This one is the Pauline Chapel and it was constructed from 1538-1540. Michelangelo then painted some of the main frescoes in it.
This chapel, which is located on the other side of the great hall called the Sala Regia from the Sistine Chapel, is where the newly-elected Pope goes to pray after he has accepted his election and before he goes out onto the central balcony of St. Peter’s Basilica to greet the crowds.
Pope Benedict XVI had this chapel restored. The Vatican now has a virtual tour of it online.
Here is the view towards the sanctuary:
On either side of the sanctuary are very old tapestries (which have also been restored). This one, on the right side, depicts Pentecost, very relevant since we just celebrated that feast in the past week:
On either side of the nave (main seating area), there are large frescoes painted by Michelangelo. This one, on the right side, depicts the crucifixion of St. Peter:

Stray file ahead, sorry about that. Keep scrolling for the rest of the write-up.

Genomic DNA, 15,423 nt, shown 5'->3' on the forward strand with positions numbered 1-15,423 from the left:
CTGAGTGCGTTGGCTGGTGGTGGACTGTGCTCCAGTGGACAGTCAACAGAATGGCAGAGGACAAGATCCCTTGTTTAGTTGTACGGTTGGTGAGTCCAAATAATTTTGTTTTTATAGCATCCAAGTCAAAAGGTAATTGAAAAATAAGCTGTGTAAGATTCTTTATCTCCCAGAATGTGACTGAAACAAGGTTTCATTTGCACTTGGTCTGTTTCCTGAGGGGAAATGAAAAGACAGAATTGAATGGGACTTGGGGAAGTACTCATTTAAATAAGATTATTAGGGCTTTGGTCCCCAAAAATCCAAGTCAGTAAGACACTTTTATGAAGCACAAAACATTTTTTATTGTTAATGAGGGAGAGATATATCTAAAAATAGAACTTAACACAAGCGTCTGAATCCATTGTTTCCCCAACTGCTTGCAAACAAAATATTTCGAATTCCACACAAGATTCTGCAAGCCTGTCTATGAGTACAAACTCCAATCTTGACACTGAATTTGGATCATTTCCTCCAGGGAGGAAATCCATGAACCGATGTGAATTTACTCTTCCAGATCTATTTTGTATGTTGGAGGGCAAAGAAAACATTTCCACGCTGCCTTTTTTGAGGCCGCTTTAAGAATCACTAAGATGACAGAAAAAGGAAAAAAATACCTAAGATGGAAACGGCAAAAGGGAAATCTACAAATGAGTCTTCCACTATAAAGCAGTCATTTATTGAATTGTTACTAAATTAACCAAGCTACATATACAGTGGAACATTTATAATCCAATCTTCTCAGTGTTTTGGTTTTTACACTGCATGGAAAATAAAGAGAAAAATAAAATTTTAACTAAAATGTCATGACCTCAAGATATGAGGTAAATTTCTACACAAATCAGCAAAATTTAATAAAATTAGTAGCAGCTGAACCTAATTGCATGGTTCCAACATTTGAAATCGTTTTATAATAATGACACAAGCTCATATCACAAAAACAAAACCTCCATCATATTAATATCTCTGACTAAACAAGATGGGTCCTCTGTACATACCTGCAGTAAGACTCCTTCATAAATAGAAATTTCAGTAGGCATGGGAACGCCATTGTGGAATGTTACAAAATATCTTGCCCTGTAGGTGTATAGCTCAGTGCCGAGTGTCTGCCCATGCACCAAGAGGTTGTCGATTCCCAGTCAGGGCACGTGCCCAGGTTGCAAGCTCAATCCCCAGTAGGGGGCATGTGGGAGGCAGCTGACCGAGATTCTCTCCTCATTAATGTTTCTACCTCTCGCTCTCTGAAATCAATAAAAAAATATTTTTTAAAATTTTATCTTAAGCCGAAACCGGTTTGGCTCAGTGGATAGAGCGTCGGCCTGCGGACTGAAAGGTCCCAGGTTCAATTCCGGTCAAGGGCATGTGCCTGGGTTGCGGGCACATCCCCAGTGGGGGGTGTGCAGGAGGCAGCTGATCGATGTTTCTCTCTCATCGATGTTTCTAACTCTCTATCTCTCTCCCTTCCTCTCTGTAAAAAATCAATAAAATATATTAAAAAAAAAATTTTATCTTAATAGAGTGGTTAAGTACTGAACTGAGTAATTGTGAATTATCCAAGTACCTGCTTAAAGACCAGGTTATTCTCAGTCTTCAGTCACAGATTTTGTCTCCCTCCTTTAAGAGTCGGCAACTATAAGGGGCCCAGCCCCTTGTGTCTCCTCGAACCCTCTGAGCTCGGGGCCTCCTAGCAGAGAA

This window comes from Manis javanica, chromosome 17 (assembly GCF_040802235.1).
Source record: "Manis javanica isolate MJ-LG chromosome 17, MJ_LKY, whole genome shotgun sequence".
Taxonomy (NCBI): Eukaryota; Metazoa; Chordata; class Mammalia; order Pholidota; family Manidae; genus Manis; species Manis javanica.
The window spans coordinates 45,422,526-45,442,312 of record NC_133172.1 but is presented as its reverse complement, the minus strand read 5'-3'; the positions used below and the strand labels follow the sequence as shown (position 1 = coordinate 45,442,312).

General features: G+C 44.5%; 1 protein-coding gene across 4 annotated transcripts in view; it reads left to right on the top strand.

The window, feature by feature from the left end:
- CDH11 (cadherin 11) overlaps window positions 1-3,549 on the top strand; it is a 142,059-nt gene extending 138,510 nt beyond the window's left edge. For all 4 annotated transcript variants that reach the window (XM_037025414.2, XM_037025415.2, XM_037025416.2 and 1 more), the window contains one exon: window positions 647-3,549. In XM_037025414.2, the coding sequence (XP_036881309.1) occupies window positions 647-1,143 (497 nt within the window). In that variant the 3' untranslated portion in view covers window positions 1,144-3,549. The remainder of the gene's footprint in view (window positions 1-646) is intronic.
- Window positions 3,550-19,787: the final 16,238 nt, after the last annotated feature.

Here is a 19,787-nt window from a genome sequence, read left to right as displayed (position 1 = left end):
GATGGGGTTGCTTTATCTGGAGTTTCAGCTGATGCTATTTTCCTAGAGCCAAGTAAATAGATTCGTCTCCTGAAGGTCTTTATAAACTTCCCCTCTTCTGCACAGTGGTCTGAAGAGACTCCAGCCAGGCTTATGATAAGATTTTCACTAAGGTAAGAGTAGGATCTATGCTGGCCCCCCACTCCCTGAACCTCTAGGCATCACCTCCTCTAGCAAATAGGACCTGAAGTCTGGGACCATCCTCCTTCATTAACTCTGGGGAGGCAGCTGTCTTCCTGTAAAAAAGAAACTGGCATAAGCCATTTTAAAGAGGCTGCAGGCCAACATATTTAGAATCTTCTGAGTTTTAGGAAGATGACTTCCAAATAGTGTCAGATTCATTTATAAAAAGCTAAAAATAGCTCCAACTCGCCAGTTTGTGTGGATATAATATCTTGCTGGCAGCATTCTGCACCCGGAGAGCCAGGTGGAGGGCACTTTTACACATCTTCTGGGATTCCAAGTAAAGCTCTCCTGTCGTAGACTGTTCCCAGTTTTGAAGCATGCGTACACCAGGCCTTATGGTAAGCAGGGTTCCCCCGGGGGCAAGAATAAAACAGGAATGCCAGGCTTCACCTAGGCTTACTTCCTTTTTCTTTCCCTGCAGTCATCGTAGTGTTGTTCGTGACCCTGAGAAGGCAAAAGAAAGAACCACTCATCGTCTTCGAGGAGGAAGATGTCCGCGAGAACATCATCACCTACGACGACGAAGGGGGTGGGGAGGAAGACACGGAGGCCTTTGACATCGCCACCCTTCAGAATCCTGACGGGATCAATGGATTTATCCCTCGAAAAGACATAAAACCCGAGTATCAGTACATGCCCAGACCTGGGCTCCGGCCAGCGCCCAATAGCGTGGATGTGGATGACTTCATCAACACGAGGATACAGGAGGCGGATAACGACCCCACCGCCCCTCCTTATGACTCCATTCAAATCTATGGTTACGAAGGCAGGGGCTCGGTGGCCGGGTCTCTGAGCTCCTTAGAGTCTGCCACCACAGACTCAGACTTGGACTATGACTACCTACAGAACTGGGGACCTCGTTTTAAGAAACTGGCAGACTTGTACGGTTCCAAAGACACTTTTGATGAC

On the other side, there is this fresco of the conversion of St. Paul:
Always look up in an Italian church:
Leaving the chapel, I got to pass through the great Sala Regia:
In order to avoid the crowds streaming out of the Sistine Chapel (which we had to wade through to get to the Sala Regia on our way in), the Swiss Guard took us out by way of the Cortile San Damaso – the San Damasus Courtyard. This is the central courtyard of the Apostolic Palace, from which there is an elevator that goes up to the historic (not currently occupied) papal apartments. This is the courtyard where heads of state (like Obama) are often received before going up to meet with the Pope in his library.
The Blessed Sacrament was reserved in the tabernacle, so I knelt for a few moments of prayer, and prayed in a special way for all the people of the Diocese of Birmingham, since our diocese is dedicated to St. Paul.